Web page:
Land Rover celebrated the Disco's 30th anniversary at Goodwood. We revisit the first one to see why it was such a hit

Developing new cars on the kind of budget that a German company would spend on a new dashboard has long been a speciality of the British motor industry. Many of these machines bomb, usually brought down by underfunded development programmes guaranteed to produce roulette wheel reliability, but some succeed despite such saddlings.

One of the more famous is the Land Rover Discovery, which began life in 1989 as a reclothed, cost-reduced Range Rover designed to sit between the ageing Defender and a Range Rover enjoying ever more success as it was pushed upmarket. 

You didn’t need to look underneath the Discovery to see the similarities with the Range Rover. It shared the same windscreen and distinctively slim A-pillars, the same front door glass and much of its inner structure. But to avoid producing a vehicle of almost identical silhouette, the Discovery’s designers added a stepped roof – the raised rear section carrying slender lengths of glazing angled towards the sky. 

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The tailgate was one piece and side-hinged rather than being split like the Range Rover’s, and most striking of all once you’d climbed inside was an unusual interior finished entirely in shades of pale blue. 

This was the work of Conran Design, which was asked to develop an interior suitable for a vehicle bought as a lifestyle accessory. Slender storage racks were mounted above the windscreen, stretchable overhead nets provided carriers for pith helmets and water bottles, and a massive panic handle confronted the front seat passenger. 

Even before you’d turned the key, it felt like you were having an adventure. There was even a small lifestyle accessory stowed within this big, four-wheeled lifestyle accessory – a detachable carry-bag made from the seat upholstery clipping to the Discovery’s centre console.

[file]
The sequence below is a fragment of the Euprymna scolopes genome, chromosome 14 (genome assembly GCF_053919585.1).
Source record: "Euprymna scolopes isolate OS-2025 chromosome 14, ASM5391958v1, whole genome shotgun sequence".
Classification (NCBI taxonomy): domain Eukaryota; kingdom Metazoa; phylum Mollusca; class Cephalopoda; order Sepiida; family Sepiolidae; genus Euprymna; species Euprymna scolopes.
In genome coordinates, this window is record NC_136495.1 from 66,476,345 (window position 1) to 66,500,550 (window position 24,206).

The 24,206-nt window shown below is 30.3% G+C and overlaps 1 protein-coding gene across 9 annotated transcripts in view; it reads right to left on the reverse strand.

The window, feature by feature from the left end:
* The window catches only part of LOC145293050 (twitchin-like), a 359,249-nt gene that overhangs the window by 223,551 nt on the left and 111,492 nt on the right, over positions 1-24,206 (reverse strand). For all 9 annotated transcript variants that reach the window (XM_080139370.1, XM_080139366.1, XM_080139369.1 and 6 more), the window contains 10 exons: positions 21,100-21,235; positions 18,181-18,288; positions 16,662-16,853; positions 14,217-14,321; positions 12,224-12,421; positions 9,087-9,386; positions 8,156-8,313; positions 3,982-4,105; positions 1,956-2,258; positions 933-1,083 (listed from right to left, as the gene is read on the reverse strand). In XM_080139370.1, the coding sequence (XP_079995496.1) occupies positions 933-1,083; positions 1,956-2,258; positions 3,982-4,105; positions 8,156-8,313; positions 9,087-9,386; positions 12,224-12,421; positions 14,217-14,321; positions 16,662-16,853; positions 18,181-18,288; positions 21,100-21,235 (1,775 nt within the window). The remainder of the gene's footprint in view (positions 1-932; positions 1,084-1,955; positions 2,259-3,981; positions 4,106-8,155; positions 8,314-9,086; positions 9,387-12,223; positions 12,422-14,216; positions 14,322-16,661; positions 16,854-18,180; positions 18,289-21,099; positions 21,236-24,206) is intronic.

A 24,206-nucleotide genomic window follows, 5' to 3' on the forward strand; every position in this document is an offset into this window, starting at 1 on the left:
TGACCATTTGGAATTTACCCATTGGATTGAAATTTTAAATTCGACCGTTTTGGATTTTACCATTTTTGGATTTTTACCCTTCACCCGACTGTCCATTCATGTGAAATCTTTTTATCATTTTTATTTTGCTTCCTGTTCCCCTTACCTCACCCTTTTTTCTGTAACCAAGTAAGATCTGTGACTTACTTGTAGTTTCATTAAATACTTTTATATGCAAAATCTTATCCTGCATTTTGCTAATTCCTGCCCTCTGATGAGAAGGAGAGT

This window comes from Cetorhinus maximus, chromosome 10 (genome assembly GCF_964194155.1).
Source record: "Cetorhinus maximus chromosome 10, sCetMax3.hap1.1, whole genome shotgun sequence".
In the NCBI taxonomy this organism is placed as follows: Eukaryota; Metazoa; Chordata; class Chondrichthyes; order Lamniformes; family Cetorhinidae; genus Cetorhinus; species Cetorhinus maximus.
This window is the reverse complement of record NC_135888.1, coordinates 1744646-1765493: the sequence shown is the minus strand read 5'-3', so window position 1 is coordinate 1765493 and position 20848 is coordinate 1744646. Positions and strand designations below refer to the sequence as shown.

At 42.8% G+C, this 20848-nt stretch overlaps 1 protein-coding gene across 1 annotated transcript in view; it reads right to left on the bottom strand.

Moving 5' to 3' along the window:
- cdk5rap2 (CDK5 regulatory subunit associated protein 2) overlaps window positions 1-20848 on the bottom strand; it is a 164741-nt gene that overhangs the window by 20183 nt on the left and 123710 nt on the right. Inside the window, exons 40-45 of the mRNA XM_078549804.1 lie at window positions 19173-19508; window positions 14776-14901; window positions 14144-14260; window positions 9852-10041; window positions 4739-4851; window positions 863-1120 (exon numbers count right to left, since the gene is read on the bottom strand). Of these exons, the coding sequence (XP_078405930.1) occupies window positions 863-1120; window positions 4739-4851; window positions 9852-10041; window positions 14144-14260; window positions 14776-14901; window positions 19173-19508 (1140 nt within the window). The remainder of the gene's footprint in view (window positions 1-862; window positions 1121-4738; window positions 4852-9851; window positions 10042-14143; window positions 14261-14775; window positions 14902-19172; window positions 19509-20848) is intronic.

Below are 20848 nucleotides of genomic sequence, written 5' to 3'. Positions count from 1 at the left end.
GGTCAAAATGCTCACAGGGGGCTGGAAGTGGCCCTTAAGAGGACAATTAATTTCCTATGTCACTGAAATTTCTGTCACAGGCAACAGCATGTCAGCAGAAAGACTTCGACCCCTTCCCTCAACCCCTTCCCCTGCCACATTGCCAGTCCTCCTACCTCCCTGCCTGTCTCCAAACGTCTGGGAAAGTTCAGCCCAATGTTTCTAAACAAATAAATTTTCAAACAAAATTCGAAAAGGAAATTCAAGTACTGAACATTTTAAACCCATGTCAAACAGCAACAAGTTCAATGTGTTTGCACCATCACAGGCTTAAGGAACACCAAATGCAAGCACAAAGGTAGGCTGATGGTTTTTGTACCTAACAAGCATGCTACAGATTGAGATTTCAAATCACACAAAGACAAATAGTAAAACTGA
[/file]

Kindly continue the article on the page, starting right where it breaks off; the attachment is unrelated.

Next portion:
The Sonar Blue interior and an impractical three-door body only lightly limited the 1989 Discovery’s success, Land Rover’s latest being decidedly more glamorous than the Shogun and Trooper offered by Mitsubishi and Isuzu. It was better off road than either of these nevertheless accomplished Japanese competitors too. The engine choice was either Land Rover’s new direct-injection 200Tdi diesel or the 3.5-litre Rover V8 that had started life 28 years earlier as a General Motors Buick engine in the US.

Most buyers chose the diesel: its modest 111bhp was buttressed by a more promising 195lb ft of torque, all of this appearing at a helpfully low 1800rpm. And once you get over the mild shock of hearing what sounds like a truck engine setting Land Rover’s very first production Discovery all aquiver, it’s this stout pulling power that draws you along in pleasingly languid style. You have to work at it – the 200Tdi’s torque peak being more pointy than flat – but once momentum is gathered, the Discovery bowls and rolls along with comfortable authority. 

The roll comes when you shuffle the wheel of a low-geared steering system that’s remarkably cumbersome at manoeuvring speeds, but quickens at speed, when big movements produce big roll. But it doesn’t take long to compensate for this, nor the fact that you must stir the clunkily glutinous gearlever repeatedly to maintain a pace in cut-and-thrust conditions. None of which matters after a while: the airiness of this Disco, the way you look down from it towards the road below, its lightly heaving gait and the light snortings of its 2.5 four-pot diesel prove strangely restful. And no other car, now or then, provides the same in-cabin ambience of an original Discovery. 

It’s not just the Sonar Blue hues either – it’s the airiness of the vast cabin, the feeling that you’re viewing the proceedings from a gallery and the robustly wrought details (that grab handle and the low-range gearlever knob among them), all contriving to make it feel adventurously different.